How to Write Winning Grant Proposals
In this post, we’ll look at some of the basic principles of writing a grant proposal. In the future I’ll go into more detail.
Writing a grant is a lot of work with no guaranteed return on investment. It’s a daunting task for many academics, especially if you are early in your career or at a smaller institution. In this introduction, we’ll talk about a few minor changes you can make in your way of thinking that will make you more successful.
In my experience as a grant writer at both arts organizations and academic institutions, I’ve seen both good and not-so-good approaches to grant writing.
The Wrong Approach
The not-so-good way to write a grant goes something like this:
You see a call for proposals from a funding source that would look good on your CV. The deadline is coming up soon, but you decide to slap something together anyway. This often takes one of two forms.
1. You cut and paste some language from an old proposal that didn’t get funded. Or you cut and past from a smaller proposal that got funded and is finished, thinking it could serve as the “pilot” experiment. You make a few modifications.
2. You figure “I could do something that relates to what they’re looking for,” even though it isn’t really a good fit. You start with a project you’ve been working on, and then modify some of the language, especially in sections that ask for context, impact, benefactors/benefits, or the statement of need.
In either case, you inflate the budget as much as you can.
Then you realize you really should include the colleague who worked with you on this earlier, so you send your proposal to them for sign-off as co-investigator. They don’t have enough time to make comments, suggestions, or revisions, but they give the OK anyway.
Why This Doesn’t Work
Organizations that give grants receive far more proposals than they could ever fund, which means this is a competitive process. Because they evaluate so many proposals, reviewers very quickly learn how to see through any BS. Once they smell the BS, you are in danger of being put in the “no” pile. You might make it to the “maybe” stack, but what they really want is an obvious “yes!”
A Better Approach
The first step in grant writing is to plan ahead. A really good grant proposal takes a few months to get right. Take the time to talk to colleagues and think about what research you would like to do together. Create a document that lists the various collaborations and projects you would like to get funded.
Then, talk to the grants officer at your institution. Show her/him your document. Often times, grant writers get early notification of deadlines. If they see something that is a good fit for you, they’ll let you know about it so you have plenty of time to write and submit your proposal.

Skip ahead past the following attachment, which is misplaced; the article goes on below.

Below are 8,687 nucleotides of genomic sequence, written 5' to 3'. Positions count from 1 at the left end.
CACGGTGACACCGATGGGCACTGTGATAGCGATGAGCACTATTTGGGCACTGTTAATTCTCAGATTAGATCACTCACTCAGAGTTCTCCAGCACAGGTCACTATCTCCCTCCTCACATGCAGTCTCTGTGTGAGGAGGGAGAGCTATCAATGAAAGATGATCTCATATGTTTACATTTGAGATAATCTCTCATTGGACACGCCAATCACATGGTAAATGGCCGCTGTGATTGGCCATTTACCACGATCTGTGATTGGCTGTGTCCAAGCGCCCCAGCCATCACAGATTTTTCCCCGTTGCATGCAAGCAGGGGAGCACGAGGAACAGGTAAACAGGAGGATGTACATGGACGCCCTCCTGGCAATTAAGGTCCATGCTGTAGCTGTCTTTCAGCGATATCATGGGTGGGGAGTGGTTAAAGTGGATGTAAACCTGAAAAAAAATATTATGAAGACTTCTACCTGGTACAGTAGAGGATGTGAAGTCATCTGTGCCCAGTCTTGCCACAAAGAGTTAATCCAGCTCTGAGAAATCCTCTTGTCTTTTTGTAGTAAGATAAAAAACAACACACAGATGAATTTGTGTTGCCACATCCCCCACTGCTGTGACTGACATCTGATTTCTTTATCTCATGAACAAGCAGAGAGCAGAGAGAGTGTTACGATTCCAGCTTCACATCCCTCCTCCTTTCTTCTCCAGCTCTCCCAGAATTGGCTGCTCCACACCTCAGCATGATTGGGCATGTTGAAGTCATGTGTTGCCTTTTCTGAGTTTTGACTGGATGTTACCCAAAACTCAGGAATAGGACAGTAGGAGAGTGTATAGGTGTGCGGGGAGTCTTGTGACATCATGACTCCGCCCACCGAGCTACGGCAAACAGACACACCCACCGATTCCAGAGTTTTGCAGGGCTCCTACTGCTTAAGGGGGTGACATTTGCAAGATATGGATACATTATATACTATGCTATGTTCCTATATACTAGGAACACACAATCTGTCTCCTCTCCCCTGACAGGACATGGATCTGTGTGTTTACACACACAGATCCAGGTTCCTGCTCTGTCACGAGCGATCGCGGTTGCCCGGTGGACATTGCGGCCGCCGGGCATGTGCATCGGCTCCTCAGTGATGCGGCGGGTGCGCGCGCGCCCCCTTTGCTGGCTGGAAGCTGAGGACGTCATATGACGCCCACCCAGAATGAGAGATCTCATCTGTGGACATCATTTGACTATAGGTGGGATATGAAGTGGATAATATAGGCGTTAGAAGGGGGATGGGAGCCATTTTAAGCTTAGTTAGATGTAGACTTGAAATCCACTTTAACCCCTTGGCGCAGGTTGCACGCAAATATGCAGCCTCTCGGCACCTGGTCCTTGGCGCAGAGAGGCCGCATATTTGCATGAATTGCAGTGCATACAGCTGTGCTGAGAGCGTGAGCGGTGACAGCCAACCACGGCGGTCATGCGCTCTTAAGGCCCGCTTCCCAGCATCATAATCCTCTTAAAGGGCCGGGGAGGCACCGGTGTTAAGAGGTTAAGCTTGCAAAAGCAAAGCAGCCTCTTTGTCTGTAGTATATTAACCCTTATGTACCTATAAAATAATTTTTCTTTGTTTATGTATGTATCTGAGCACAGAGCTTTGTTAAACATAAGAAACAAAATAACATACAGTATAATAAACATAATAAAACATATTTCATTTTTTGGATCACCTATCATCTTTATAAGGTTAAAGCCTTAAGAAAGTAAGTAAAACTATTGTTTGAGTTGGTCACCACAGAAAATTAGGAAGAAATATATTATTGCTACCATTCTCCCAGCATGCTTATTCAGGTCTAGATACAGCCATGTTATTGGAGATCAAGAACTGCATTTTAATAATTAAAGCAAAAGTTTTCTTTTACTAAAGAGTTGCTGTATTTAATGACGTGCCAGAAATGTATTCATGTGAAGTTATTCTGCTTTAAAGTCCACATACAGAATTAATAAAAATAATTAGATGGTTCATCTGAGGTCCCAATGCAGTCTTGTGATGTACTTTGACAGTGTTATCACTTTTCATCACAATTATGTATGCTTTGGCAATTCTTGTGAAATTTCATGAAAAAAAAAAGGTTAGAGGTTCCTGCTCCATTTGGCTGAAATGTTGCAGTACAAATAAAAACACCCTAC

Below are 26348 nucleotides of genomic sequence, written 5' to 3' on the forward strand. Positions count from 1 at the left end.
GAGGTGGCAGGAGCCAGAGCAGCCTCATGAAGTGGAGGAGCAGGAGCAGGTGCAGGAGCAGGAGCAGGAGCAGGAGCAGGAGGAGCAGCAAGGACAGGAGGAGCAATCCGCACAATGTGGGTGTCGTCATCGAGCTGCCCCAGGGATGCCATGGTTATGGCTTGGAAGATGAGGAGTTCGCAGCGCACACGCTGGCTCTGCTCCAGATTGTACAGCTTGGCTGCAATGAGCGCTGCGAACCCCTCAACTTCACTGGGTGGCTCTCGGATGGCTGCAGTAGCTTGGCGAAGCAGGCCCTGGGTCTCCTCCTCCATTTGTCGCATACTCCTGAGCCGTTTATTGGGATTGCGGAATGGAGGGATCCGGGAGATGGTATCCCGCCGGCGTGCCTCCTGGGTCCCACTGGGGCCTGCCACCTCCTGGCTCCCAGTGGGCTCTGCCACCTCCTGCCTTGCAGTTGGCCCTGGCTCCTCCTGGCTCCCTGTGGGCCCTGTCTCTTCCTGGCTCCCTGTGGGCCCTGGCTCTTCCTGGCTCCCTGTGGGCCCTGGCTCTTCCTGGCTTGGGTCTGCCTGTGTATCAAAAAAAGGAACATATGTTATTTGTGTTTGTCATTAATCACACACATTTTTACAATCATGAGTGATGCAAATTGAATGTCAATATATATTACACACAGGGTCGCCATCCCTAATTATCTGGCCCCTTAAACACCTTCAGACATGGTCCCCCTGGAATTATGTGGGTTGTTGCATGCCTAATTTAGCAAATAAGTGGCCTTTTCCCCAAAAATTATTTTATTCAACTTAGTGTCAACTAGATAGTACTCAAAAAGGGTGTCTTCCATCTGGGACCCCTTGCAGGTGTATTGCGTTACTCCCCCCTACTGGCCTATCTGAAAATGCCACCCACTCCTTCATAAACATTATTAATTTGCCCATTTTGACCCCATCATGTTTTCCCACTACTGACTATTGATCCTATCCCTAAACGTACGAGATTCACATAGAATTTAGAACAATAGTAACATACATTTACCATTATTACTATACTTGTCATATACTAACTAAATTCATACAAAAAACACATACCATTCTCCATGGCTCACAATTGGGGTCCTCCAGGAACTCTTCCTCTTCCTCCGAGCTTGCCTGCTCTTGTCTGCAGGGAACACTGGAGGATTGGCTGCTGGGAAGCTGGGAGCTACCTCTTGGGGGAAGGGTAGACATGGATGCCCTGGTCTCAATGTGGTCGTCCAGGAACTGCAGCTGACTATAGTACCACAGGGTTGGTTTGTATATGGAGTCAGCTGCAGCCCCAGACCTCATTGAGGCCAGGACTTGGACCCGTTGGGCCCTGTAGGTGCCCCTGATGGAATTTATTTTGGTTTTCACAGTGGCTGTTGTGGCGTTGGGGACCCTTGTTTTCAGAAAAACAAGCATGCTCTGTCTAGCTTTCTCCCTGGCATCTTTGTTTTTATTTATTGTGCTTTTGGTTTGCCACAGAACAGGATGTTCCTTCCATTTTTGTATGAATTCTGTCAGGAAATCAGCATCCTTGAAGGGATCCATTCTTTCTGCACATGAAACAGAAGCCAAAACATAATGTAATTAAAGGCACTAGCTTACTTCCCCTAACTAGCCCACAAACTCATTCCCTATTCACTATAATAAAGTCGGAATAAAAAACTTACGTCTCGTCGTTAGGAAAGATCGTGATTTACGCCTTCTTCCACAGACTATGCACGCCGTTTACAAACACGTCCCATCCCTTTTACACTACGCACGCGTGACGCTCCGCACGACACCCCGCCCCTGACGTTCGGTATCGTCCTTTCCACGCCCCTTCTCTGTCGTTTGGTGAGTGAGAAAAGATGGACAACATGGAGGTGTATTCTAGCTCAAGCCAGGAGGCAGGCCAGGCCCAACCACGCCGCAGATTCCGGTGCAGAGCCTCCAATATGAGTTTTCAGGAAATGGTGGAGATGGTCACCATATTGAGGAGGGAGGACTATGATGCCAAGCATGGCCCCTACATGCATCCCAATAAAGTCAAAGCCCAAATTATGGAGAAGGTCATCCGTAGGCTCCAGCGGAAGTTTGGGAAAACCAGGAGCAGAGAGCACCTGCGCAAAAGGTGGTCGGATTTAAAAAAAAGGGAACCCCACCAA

It’s also important to understand that it is the responsibility of your fundraising office to coordinate grant applications. The worst case outcome of the not-so-good approach is that your proposal reaches the grants officer and you’re told someone else at your institution already applied and so you can’t. What a waste of time!
Finally, planning ahead allows you to truly collaborate. If you already have an agreement with colleagues, especially ones at other institutions or in other departments, it will be much easier for you to complete the sections on support and personnel. Most importantly, a team that is already invested will be more engaged throughout the life-cycle of your research.
You may think the above points are basic or obvious, but I felt I’d be remiss if I didn’t mention them. However, this blog is supposed to be about writing, so I’ll give a few pointers.
How to Write a Grant that Sells
First, understand your audience for this piece of writing. Unlike with academic papers, at grant-making institutions there is no guarantee that the person who reviews your grant will be an expert in your field.
For example, you’re a painter who wants to send a proposal to the National Endowment for the Arts. Probably the person who reviews your application will be a painter, but they may not be well versed in your style or technique, or the themes you want to explore.
The situation is similar for a biomedical engineer who wants to submit to the National Institute for Health. It’s possible that your proposal will be reviewed by and MD, maybe with limited exposure to engineering.
I point this out because one of the biggest mistakes I see in grant proposals is too much technical language. Especially in scientific writing, researchers use a lot of jargon. To you, it may be very specific language, but if your reviewer can’t understand your proposal, it is most likely to be rejected.
Take the time to carefully craft the abstract and the introduction to your proposal so that it could be understood by an intelligent person who is not an expert in your field.
Remember, you’re trying to communicate an idea or theory to a stranger. If they are able to see the importance of your work from the beginning, they will be more likely to look up unfamiliar terms later. Save the jargon, technical terms, and equations for the materials and methodology section.
One of the things I hate seeing in a grant is the same sentence or paragraph cut and pasted into multiple sections of the proposal. This looks lazy! By starting with simple language and increasing the complexity as you go down the page, you’ll avoid this, even if you are reiterating the same point.
In the future, we’ll have several posts dedicated specifically to simple vs. complex language. I’ll offer examples and case studies, so you can see how to do this effective.
Until then, start your planning process. And remember to allow enough time for all collaborators and the grants office to review and proofread the final document.